Social factors and overweight: evidence from nine Asian INDEPTH Network sites

Type Journal Article - Global Health Action
Title Social factors and overweight: evidence from nine Asian INDEPTH Network sites
Volume 2
Publication (Day/Month/Year) 2009
Background: Overweight/obesity increases the risk of morbidity and mortality from a number of chronic conditions, including heart disease, stroke, diabetes and some cancers. This study examined the distribution of body mass index (BMI) in nine Health and Demographic Surveillance System (HDSS) sites in five Asian countries and investigated the association between social factors and overweight.

Data and methods: This cross-sectional study was conducted in nine HDSS sites in Bangladesh, India, Indonesia, Thailand and Vietnam. The methodology of the WHO STEPwise approach to Surveillance with core risk factors (Step 1) and physical measurements for weight, height and waist circumference (Step 2) were included. In each site, about 2,000 men and women aged 25–64 years were selected randomly using the HDSS database. Weight was measured using electronic scales, height was measured by portable stadiometers and waist circumference was measured by measuring tape. Overweight/obesity was assessed by BMI defined as the weight in kilograms divided by the square of the height in metres (kg/m2).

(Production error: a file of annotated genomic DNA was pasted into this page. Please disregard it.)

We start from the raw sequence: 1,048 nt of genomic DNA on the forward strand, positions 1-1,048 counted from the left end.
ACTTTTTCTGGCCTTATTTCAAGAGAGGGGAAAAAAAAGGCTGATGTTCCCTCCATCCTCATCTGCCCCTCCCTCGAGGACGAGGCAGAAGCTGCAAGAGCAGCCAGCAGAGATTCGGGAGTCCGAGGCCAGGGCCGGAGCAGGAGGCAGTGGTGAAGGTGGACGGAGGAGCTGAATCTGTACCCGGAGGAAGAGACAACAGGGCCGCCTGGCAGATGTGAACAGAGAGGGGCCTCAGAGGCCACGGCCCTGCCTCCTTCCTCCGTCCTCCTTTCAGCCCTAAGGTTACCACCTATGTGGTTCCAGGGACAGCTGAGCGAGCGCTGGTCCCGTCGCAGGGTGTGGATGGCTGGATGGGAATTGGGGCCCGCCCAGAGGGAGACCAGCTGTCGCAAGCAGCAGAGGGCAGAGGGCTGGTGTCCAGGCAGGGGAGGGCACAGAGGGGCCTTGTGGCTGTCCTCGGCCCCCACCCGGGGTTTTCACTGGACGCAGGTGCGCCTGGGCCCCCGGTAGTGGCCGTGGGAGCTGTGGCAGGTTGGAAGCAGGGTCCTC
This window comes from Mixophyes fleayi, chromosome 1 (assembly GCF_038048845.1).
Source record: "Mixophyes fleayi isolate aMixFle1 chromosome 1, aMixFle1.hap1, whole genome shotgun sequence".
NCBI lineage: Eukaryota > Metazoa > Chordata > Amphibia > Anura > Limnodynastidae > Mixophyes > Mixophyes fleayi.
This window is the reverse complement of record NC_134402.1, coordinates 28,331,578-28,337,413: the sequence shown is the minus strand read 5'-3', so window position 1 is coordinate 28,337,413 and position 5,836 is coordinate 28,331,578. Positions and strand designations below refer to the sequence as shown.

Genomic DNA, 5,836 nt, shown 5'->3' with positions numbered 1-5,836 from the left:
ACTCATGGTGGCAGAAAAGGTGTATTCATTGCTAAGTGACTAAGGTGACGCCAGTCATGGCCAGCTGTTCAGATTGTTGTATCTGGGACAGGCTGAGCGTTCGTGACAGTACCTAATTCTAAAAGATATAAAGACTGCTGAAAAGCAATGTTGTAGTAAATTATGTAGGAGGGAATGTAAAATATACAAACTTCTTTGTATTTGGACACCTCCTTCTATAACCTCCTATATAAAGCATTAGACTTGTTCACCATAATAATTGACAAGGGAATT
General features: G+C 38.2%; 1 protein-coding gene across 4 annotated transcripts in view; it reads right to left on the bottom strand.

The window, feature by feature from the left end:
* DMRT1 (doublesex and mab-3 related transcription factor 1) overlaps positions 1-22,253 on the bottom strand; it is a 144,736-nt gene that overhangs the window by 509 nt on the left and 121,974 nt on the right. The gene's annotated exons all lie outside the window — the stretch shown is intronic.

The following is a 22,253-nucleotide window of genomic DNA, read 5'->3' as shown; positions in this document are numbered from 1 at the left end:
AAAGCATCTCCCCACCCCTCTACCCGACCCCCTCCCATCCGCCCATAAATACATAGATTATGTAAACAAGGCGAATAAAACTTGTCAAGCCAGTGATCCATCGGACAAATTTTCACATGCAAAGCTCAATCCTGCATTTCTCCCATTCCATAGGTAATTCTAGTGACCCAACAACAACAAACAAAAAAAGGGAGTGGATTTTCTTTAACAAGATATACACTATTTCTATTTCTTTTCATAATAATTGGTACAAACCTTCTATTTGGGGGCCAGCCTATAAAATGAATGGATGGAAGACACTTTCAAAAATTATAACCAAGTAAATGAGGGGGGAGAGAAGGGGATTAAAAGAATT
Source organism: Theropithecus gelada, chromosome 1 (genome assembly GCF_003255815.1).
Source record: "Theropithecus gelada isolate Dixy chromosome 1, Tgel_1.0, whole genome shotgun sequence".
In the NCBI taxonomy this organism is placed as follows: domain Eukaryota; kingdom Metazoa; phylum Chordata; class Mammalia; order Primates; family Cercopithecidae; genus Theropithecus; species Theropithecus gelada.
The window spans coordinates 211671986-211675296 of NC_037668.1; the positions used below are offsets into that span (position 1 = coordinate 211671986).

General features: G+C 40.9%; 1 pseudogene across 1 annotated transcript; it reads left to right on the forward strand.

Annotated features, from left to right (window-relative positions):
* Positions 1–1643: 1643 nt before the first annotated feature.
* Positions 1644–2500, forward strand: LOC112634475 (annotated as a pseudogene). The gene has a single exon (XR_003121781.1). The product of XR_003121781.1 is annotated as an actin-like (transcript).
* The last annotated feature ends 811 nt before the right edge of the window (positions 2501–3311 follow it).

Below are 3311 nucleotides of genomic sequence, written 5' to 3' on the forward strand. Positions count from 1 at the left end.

Results: At least 10% people were overweight (BMI?=?25) in each site except for the two sites in Vietnam and WATCH HDSS in Bangladesh where few men and women were overweight. After controlling for all the variables in the model, overweight increases with age initially and then declines, with increasing education, and with gender with women being heavier than men. People who eat vegetables and fruits below the recommended level and those who do high level of physical activity are, on the whole, less heavy than those who eat more and do less physical activity.

Conclusions: As the proportion of the population classified as being overweight is likely to increase in most sites and overweight varies by age, sex, and social and behavioural factors, behavioural interventions (physical exercise, healthy diet) should be developed for the whole population together with attention to policy around nutrition and the environment, in order to reduce the adverse effects of overweight on health.

Related studies